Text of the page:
Other sad news came through this week that the great actor James Gandolfini had passed away at the age of 51. Best known for his role as Tony Soprano in ‘The Sopranos’ which was probably one of my favourite TV shows of all time and Gandolfini was instrumental in its success. Showing a different side to the life of a gangster we were able to empathise with many of his decisions whilst still realising that often the moral implications of what he did were wrong but somehow still justifiable. It also had the best ending to a final episode ever and with Gandolfini’s parting any chance of a revival will be laid to rest alongside him. Tony Soprano may sleep with the Fishes but may James Gandolfini-who went onto give strong performances in many films with The Man Who Wasn’t There, Killing Them Softly and Zero Dark Thirty among them, but it was as Tony Soprano that he secured his legacy- rest in peace.

 That is it for this week as I have to be at the cinema for press screenings later this morning. I must say I have observed that the majority of film reviewers are cut from the same cloth as far as I can see. That cloth being a check shirt, faded denims, converse and geek chic specs with facial hair an optional extra-for both male and female- as well as an overwhelming sense of their own importance. Well at least they are keeping Zara and RiverIsland afloat with their individual sense of fashion.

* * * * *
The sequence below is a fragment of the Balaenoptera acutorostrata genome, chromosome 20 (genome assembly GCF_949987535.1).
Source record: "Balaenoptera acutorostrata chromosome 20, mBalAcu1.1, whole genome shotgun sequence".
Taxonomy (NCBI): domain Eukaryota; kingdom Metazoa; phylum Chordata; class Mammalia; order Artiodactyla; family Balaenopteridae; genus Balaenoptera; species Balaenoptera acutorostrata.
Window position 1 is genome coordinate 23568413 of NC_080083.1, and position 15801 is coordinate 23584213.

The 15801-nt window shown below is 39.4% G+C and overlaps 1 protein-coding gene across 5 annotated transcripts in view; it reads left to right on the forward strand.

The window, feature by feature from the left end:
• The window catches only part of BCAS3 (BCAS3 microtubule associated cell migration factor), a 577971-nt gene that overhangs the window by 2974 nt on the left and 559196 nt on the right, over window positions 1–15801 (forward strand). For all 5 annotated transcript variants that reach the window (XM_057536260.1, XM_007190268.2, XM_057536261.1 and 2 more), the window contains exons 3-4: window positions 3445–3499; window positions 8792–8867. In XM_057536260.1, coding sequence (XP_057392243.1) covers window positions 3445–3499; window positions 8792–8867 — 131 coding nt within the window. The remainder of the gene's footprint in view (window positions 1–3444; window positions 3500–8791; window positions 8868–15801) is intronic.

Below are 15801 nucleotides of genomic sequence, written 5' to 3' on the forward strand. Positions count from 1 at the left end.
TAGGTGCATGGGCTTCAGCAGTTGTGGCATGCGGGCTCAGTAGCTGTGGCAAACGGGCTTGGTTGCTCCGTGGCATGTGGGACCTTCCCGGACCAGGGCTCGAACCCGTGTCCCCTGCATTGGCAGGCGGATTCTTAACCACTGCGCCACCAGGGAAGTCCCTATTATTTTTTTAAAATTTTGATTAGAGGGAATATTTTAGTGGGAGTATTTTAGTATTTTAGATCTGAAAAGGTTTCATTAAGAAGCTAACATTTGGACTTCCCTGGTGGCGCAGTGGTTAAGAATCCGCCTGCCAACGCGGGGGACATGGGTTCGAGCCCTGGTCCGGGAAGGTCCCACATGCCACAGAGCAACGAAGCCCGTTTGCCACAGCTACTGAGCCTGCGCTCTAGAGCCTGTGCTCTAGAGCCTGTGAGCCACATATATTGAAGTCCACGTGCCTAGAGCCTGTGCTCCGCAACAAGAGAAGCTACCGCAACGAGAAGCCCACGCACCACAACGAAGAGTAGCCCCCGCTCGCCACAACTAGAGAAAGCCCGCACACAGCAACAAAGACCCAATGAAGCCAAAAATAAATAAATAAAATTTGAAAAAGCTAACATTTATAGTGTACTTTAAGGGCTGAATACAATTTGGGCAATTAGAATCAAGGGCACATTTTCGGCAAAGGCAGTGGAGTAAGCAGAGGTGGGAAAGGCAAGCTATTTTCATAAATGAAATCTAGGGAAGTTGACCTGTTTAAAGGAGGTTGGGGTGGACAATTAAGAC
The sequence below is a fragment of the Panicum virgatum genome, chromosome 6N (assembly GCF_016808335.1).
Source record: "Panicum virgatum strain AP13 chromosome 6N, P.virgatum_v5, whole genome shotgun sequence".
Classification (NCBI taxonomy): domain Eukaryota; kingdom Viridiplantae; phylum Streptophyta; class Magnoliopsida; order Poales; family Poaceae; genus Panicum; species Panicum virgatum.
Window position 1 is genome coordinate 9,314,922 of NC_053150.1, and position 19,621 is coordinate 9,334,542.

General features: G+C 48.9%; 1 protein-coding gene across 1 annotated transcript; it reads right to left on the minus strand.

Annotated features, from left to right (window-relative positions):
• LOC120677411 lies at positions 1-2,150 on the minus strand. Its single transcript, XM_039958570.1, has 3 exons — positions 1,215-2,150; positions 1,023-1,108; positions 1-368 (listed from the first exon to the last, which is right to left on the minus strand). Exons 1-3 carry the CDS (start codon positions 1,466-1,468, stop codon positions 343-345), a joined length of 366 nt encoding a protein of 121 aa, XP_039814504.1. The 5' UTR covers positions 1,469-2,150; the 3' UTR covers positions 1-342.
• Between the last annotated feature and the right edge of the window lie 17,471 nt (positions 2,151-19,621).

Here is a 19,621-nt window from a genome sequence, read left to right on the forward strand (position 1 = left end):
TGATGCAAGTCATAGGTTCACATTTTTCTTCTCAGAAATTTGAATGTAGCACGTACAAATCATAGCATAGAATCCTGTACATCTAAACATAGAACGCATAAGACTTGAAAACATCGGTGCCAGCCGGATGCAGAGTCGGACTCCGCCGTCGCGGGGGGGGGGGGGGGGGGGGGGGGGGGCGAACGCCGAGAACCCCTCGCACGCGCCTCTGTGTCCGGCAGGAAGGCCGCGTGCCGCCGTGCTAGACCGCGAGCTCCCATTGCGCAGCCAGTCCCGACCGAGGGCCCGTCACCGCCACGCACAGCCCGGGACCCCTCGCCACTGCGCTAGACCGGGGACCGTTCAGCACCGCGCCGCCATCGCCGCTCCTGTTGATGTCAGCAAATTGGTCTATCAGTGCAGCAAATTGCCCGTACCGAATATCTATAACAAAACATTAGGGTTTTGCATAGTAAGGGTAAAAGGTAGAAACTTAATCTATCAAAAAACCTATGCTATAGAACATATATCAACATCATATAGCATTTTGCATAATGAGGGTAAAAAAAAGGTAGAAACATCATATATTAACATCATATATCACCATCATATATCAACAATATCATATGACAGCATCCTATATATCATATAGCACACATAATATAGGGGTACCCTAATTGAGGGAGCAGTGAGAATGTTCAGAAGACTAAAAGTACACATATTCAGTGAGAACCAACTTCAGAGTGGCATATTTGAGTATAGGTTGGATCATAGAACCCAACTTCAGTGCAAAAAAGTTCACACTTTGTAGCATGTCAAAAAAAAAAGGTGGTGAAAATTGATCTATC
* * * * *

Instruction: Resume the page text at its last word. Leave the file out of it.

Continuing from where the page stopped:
They also seem to wear a sense of self importance which means that after a film they have to check their phones whilst the credits are still rolling and thus filter out of the cinema without exchanging thoughts or even glances with anyone else as they are so wrapped up in their own  bubbles. When did everyone become so important that they believe that being incommunicado for a mere hour and a half means others must be so desperate to get hold of them? Perhaps the real life brats in Sofia Coppolas The Bling Ring are not so different after all.

JUST AN OBSERVATION

Just An Observation Friday May  31st

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At last a sleepy hibernating Edinburgh seems to be rubbing its tired eyes and stirring itself from its winter slumber-it is the end of May and still the weather often makes this seem premature-as Festival season hovers into view and kicks into gear. In the past week I have attended several press launches with the Edinburgh International Film Festival, the establishment based Fringe stalwart Assembly Rooms and the relatively new Summerhall all throwing their hats into the ring with an interesting and diverse mix of acts to choose from.  Hopefully this will stifle the city’s residents from  complaining that there is nothing to do.